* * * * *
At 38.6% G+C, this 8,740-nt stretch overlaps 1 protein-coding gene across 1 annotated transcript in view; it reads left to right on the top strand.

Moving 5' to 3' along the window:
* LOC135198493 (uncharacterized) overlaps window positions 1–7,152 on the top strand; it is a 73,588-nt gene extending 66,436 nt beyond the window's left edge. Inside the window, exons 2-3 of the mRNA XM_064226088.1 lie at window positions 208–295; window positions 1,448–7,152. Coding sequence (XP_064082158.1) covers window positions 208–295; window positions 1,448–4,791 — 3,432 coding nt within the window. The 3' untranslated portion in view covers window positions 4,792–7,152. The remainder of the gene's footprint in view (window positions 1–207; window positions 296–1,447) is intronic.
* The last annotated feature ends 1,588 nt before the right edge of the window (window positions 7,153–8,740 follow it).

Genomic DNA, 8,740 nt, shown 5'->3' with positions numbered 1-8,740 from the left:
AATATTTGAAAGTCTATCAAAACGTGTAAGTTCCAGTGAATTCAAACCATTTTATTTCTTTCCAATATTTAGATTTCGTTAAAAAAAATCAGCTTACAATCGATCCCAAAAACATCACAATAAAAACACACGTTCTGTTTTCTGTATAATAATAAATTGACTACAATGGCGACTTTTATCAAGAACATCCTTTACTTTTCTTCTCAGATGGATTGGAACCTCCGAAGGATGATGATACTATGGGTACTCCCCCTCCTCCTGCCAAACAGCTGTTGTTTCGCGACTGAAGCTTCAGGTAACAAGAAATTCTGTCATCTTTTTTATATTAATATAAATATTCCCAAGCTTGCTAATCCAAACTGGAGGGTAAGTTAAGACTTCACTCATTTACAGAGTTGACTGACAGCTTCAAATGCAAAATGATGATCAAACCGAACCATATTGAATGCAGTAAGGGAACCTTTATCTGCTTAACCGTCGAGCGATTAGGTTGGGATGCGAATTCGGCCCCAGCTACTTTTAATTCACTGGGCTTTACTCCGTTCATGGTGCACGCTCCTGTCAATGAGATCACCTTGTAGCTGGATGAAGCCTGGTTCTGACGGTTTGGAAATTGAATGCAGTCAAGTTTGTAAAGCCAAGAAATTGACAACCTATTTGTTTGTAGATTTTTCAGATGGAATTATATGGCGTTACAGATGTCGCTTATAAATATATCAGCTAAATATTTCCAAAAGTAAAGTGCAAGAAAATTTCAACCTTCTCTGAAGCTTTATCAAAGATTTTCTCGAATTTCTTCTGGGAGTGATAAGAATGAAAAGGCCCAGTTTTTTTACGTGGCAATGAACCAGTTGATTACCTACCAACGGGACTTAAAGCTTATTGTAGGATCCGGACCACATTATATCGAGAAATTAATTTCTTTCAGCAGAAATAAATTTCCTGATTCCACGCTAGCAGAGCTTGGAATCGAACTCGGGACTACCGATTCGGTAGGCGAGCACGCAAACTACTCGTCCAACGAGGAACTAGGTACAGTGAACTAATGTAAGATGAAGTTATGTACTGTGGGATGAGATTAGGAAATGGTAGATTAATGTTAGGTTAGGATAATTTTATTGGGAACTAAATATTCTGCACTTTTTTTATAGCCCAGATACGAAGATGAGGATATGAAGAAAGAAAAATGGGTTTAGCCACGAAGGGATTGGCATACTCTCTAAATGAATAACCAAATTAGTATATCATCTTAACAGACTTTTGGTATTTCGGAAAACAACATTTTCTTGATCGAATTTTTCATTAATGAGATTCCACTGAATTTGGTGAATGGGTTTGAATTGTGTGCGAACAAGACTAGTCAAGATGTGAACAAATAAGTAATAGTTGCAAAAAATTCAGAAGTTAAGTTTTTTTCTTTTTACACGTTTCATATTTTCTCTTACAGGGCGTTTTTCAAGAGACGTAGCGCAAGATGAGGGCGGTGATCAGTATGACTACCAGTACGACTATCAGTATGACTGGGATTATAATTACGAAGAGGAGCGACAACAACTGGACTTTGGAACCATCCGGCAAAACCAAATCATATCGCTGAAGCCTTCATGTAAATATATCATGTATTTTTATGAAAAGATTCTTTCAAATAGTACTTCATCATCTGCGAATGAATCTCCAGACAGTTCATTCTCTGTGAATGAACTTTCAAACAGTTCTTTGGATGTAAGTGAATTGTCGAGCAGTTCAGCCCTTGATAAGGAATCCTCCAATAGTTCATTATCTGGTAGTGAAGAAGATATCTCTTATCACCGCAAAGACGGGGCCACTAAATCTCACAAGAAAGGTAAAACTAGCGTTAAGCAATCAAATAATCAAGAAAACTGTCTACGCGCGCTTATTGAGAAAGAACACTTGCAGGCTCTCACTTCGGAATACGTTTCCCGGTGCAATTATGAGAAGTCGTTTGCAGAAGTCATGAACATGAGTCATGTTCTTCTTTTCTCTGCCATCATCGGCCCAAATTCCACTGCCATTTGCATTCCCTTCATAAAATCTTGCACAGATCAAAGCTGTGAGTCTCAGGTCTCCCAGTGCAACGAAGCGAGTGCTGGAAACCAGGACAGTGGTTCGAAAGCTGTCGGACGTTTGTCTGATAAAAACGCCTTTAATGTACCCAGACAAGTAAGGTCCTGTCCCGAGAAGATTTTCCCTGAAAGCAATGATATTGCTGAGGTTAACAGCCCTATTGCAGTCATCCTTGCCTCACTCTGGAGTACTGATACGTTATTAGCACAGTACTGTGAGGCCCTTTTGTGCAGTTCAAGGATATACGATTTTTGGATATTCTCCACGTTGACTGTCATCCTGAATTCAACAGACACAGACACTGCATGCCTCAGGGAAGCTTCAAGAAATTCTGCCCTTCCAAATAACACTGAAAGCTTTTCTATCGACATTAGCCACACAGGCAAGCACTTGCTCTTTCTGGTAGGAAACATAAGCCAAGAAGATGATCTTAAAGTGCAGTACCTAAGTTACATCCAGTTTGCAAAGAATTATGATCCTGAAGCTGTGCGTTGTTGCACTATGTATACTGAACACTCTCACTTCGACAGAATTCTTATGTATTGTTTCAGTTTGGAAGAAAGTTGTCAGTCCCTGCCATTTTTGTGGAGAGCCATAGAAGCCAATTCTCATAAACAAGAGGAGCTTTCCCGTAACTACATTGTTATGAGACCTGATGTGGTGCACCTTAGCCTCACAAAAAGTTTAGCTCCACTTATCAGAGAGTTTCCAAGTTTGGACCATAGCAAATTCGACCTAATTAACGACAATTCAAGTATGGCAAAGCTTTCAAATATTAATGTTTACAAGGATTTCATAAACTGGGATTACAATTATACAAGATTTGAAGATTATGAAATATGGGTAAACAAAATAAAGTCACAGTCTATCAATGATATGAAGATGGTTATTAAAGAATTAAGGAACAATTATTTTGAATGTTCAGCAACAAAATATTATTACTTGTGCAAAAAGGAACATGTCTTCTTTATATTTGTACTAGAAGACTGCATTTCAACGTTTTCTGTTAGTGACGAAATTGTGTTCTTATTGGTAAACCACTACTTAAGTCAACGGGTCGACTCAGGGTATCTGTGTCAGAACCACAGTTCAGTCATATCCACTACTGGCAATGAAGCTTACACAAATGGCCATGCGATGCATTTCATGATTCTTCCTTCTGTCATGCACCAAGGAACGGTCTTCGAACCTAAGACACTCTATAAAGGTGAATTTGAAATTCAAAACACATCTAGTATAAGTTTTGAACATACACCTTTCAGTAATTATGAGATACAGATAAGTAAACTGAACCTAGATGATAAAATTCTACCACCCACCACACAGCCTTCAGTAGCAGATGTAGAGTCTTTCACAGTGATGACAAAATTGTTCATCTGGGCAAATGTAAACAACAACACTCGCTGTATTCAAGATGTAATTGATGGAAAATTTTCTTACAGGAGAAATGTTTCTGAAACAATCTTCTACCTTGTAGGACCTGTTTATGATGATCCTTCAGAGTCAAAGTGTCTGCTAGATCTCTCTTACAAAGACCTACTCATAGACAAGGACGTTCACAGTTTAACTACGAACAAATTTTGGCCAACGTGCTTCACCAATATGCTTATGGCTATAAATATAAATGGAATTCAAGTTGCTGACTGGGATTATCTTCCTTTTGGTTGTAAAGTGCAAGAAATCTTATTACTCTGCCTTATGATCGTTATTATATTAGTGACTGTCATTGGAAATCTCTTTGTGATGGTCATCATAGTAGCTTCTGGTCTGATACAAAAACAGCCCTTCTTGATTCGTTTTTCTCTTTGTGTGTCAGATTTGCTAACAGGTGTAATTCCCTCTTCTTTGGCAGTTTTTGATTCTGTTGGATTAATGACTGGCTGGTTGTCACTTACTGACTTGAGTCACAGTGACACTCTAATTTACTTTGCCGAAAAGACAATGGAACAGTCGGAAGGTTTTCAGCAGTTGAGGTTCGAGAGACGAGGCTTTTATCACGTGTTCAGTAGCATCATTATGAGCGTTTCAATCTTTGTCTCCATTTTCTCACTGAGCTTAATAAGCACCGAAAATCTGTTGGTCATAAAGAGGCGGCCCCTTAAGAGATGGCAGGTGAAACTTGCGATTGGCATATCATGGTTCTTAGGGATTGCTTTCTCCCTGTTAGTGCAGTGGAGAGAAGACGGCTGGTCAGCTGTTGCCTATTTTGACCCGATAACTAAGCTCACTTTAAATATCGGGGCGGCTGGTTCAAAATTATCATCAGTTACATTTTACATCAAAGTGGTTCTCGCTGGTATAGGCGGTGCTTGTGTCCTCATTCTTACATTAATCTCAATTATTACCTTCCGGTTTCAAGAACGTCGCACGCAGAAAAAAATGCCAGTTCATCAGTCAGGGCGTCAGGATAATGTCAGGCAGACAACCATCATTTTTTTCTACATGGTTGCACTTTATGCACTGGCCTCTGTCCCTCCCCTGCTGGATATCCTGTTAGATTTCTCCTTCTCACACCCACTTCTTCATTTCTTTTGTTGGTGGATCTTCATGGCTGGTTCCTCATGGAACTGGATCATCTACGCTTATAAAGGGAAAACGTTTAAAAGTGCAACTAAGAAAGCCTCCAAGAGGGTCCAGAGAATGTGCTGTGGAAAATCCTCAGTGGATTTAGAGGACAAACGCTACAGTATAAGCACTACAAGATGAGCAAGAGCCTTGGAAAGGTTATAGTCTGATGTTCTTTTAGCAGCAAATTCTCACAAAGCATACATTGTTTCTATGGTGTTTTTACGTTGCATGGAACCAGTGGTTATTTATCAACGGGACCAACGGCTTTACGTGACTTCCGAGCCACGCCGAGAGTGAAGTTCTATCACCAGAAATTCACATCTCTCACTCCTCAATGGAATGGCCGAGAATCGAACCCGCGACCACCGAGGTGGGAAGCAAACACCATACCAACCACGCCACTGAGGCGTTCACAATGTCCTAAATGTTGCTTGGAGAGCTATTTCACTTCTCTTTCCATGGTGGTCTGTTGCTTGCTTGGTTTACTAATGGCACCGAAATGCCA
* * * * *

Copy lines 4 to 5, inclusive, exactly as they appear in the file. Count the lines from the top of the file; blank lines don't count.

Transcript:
* The last annotated feature ends 1,588 nt before the right edge of the window (window positions 7,153–8,740 follow it).

Genomic DNA, 8,740 nt, shown 5'->3' with positions numbered 1-8,740 from the left: